US banks’ challenge to tax info exchange fails

Judge: Reciprocity needed to fight offshore tax evasion

A U.S. District Court has rejected challenges by the Florida and Texas Bankers Associations to Internal Revenue Service rules that require American banks to report the interest income of bank account holders who reside abroad.

The banking associations which collectively represent more than 800 banks, many of which are small businesses, claimed the regulations would be too burdensome and cause harmful capital flight.  

The IRS rule, which became effective Jan. 1, 2013, forces U.S. banks to report interest payments to non-resident foreigners from countries with which the U.S. has concluded tax information exchange agreements.  

Judge James. E. Boasberg supported the IRS argument that because the U.S. government relied on foreign banks to report the interest income that U.S. taxpayers receive on their foreign accounts, U.S. banks have to provide similar information to ensure compliance with the 70 tax information exchange agreements that the U.S. government has entered into. 

“Reciprocity is the key to success in such treaties,” the judge said. “If the United States does not gather and report tax information for foreign account holders, then other countries have little incentive to provide us with similar information.” 

The reciprocity would also aid overseas compliance with the Foreign Account Tax Compliance Act, which “requires overseas financial institutions to identify U.S. accounts and report information, including interest payments, about those accounts to the IRS,” the judge said. 

In its deposition, the IRS disagreed with the view that the regulation was too burdensome for banks by pointing to the already existing banking systems used to perform withholding and reporting for U.S. citizens, residents and Canadian citizens. Meanwhile, the reporting of interest income utilizes the same forms that were employed by banks to report Canadian non-resident income for more than 10 years.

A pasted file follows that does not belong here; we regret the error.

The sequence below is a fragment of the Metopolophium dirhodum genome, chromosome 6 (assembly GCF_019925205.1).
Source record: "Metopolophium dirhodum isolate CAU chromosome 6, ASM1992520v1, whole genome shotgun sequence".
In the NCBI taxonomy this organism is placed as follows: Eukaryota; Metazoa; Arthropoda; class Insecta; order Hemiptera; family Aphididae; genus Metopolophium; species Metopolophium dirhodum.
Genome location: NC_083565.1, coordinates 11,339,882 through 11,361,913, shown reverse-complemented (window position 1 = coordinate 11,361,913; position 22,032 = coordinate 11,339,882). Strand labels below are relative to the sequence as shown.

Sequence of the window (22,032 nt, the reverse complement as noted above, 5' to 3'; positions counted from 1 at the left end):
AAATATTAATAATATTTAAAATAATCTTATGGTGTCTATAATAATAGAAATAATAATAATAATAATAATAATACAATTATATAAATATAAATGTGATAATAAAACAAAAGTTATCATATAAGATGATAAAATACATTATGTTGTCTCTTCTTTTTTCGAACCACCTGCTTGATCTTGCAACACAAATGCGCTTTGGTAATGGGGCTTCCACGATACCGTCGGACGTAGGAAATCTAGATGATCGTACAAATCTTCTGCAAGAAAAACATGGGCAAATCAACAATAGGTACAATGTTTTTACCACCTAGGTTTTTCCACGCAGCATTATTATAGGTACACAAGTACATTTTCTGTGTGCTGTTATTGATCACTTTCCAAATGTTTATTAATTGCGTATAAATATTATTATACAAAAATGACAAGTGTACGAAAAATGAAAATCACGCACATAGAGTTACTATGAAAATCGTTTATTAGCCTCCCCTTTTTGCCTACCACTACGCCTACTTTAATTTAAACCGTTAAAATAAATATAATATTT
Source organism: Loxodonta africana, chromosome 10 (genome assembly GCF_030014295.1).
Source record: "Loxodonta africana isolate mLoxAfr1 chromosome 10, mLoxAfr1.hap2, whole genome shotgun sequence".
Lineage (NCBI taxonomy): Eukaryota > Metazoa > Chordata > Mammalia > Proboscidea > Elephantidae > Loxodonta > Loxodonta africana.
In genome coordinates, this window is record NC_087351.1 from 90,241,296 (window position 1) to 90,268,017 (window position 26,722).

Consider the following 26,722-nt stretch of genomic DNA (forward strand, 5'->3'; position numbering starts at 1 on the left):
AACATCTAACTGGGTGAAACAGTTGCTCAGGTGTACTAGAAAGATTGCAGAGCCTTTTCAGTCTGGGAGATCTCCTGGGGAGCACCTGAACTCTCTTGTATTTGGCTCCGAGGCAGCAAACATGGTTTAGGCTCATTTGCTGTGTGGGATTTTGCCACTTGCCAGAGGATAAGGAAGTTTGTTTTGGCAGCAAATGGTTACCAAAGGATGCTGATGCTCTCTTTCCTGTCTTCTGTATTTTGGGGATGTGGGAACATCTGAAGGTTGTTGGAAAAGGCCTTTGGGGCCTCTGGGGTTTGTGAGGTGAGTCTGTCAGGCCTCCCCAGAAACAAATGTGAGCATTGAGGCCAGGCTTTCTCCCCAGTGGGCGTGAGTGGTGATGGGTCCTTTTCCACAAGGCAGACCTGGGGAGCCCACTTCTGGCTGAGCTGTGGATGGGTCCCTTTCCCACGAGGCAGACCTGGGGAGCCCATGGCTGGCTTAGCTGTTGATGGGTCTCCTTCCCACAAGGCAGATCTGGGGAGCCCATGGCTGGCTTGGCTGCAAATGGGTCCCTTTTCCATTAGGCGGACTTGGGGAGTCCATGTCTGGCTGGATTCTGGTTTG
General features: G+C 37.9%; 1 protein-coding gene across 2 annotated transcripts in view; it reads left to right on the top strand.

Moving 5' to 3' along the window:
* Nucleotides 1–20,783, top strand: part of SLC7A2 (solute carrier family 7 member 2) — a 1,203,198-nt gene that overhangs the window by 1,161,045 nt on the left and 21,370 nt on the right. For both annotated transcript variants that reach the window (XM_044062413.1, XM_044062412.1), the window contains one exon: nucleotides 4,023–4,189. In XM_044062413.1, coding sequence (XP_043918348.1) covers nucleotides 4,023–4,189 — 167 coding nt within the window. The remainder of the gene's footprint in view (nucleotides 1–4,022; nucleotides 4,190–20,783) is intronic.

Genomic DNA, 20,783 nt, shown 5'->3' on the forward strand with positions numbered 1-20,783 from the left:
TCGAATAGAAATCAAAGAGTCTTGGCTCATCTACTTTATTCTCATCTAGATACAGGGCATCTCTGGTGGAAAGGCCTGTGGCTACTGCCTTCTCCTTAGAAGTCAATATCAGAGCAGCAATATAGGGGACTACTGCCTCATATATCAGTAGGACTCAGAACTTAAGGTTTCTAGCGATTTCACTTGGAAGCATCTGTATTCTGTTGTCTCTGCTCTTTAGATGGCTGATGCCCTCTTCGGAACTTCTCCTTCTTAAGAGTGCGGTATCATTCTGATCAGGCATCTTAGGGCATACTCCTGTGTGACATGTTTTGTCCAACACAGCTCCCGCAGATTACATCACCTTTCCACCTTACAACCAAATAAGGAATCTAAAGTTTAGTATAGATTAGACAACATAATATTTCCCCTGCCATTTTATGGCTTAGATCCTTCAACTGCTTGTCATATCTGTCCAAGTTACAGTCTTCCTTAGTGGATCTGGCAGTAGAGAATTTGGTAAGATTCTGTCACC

The judge also rejected the bankers associations’ claim that the IRS had failed to explain why routine reporting was preferable to issuing summonses on a case-by-case basis, stating that it is appropriate and preferable to have the information readily available when a treaty partner requests it. It would also be a prerequisite to exchanging information “automatically – as opposed to slowly and manually.” 

The associations’ core argument was the regulation would cause foreign account holders to withdraw their deposits en masse and trigger a harmful capital flight.  

The plaintiffs referred mainly to privacy concerns, for example that information reported under the regulations could be misused or disclosed to rogue governments. 

The judge held that the IRS in response sufficiently outlined the privacy protections that are in place as part of the agreements to safeguard account information.  

Judge Boasberg also addressed tax evasion by foreign bank account holders as the true driver of potential capital flight, even though it was not a claim explicitly made the bankers associations. “To the extent that plaintiffs imply that any regulation that harms banks – including one that causes tax evaders to flee – should fail …, they cannot pass the blush test.” 

The government does not need to issue a disclaimer stating, “no banks will lose deposits as the United States helps to apprehend tax evaders,” nor is the IRS required “to pass only regulations that are good for banks,” he added. 

“If a small minority of investors chooses to withdraw its funds to continue evading taxes, the Executive was willing to take the tradeoff, and the tradeoff is the Executive’s to make,” he said. 

The judgment on the whole concurred with the IRS argument that the regulations were essential to the U.S. government’s efforts to combat offshore tax evasion. Moreover, the rules support U.S. tax compliance by making it more difficult for U.S. taxpayers with U.S. deposits to falsely claim to be non-residents in order to avoid U.S. taxation, the IRS said.  

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